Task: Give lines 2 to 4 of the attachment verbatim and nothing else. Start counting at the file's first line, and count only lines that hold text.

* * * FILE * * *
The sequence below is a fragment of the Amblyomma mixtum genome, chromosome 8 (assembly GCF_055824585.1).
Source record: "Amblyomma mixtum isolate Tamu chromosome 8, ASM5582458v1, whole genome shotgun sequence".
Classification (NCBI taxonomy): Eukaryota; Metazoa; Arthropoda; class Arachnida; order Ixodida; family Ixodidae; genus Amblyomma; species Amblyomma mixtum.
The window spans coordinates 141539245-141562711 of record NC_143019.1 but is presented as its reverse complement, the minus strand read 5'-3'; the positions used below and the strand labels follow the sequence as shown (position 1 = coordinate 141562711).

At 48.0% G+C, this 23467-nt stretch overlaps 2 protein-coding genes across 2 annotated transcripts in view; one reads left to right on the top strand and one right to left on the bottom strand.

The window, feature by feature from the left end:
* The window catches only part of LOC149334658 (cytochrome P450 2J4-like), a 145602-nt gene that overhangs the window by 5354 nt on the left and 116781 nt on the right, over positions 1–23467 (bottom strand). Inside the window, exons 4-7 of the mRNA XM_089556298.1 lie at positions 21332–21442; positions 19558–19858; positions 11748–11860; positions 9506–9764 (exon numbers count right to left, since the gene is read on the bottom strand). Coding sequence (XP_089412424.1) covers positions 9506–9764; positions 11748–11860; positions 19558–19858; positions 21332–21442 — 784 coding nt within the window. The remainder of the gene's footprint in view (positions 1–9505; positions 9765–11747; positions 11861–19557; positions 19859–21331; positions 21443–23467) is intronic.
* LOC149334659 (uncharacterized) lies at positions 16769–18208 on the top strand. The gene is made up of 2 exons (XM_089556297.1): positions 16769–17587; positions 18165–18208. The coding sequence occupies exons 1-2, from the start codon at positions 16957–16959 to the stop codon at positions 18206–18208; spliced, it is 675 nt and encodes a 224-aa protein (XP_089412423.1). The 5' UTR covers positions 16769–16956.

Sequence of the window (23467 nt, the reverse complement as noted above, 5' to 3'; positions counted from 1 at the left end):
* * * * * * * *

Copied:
Source record: "Amblyomma mixtum isolate Tamu chromosome 8, ASM5582458v1, whole genome shotgun sequence".
Classification (NCBI taxonomy): Eukaryota; Metazoa; Arthropoda; class Arachnida; order Ixodida; family Ixodidae; genus Amblyomma; species Amblyomma mixtum.
The window spans coordinates 141539245-141562711 of record NC_143019.1 but is presented as its reverse complement, the minus strand read 5'-3'; the positions used below and the strand labels follow the sequence as shown (position 1 = coordinate 141562711).